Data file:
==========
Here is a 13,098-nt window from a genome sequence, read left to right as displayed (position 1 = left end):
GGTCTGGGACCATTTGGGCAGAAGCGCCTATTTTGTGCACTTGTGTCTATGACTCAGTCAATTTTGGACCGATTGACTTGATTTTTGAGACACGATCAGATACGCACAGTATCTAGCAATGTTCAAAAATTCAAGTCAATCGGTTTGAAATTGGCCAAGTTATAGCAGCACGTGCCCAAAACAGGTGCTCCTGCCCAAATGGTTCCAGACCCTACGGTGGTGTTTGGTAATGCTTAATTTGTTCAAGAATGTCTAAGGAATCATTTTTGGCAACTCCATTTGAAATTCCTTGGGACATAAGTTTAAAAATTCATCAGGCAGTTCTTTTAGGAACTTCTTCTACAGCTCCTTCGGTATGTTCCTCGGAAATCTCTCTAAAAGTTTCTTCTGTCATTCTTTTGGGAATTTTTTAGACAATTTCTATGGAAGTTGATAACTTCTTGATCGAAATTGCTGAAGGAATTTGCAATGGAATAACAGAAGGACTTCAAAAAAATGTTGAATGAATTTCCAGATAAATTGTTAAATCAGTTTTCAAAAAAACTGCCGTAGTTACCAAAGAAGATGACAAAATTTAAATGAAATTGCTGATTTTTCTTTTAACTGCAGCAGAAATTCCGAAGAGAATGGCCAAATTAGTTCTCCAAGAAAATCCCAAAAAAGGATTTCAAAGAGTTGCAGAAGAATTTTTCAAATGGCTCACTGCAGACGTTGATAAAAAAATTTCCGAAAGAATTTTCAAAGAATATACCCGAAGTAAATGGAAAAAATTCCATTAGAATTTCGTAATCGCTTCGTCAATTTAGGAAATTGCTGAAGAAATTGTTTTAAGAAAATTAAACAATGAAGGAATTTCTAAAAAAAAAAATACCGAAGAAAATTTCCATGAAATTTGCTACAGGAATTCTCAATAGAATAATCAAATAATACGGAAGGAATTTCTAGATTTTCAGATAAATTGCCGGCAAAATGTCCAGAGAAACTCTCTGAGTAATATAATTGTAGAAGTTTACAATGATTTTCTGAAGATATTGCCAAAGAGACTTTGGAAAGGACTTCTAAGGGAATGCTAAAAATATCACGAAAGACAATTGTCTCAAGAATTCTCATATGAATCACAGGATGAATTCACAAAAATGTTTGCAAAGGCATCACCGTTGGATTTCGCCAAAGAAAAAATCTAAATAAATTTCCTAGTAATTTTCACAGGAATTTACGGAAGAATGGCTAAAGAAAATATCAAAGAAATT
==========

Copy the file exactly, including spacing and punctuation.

Here is a 13,098-nt window from a genome sequence, read left to right as displayed (position 1 = left end):
GGTCTGGGACCATTTGGGCAGAAGCGCCTATTTTGTGCACTTGTGTCTATGACTCAGTCAATTTTGGACCGATTGACTTGATTTTTGAGACACGATCAGATACGCACAGTATCTAGCAATGTTCAAAAATTCAAGTCAATCGGTTTGAAATTGGCCAAGTTATAGCAGCACGTGCCCAAAACAGGTGCTCCTGCCCAAATGGTTCCAGACCCTACGGTGGTGTTTGGTAATGCTTAATTTGTTCAAGAATGTCTAAGGAATCATTTTTGGCAACTCCATTTGAAATTCCTTGGGACATAAGTTTAAAAATTCATCAGGCAGTTCTTTTAGGAACTTCTTCTACAGCTCCTTCGGTATGTTCCTCGGAAATCTCTCTAAAAGTTTCTTCTGTCATTCTTTTGGGAATTTTTTAGACAATTTCTATGGAAGTTGATAACTTCTTGATCGAAATTGCTGAAGGAATTTGCAATGGAATAACAGAAGGACTTCAAAAAAATGTTGAATGAATTTCCAGATAAATTGTTAAATCAGTTTTCAAAAAAACTGCCGTAGTTACCAAAGAAGATGACAAAATTTAAATGAAATTGCTGATTTTTCTTTTAACTGCAGCAGAAATTCCGAAGAGAATGGCCAAATTAGTTCTCCAAGAAAATCCCAAAAAAGGATTTCAAAGAGTTGCAGAAGAATTTTTCAAATGGCTCACTGCAGACGTTGATAAAAAAATTTCCGAAAGAATTTTCAAAGAATATACCCGAAGTAAATGGAAAAAATTCCATTAGAATTTCGTAATCGCTTCGTCAATTTAGGAAATTGCTGAAGAAATTGTTTTAAGAAAATTAAACAATGAAGGAATTTCTAAAAAAAAAAATACCGAAGAAAATTTCCATGAAATTTGCTACAGGAATTCTCAATAGAATAATCAAATAATACGGAAGGAATTTCTAGATTTTCAGATAAATTGCCGGCAAAATGTCCAGAGAAACTCTCTGAGTAATATAATTGTAGAAGTTTACAATGATTTTCTGAAGATATTGCCAAAGAGACTTTGGAAAGGACTTCTAAGGGAATGCTAAAAATATCACGAAAGACAATTGTCTCAAGAATTCTCATATGAATCACAGGATGAATTCACAAAAATGTTTGCAAAGGCATCACCGTTGGATTTCGCCAAAGAAAAAATCTAAATAAATTTCCTAGTAATTTTCACAGGAATTTACGGAAGAATGGCTAAAGAAAATATCAAAGAAATT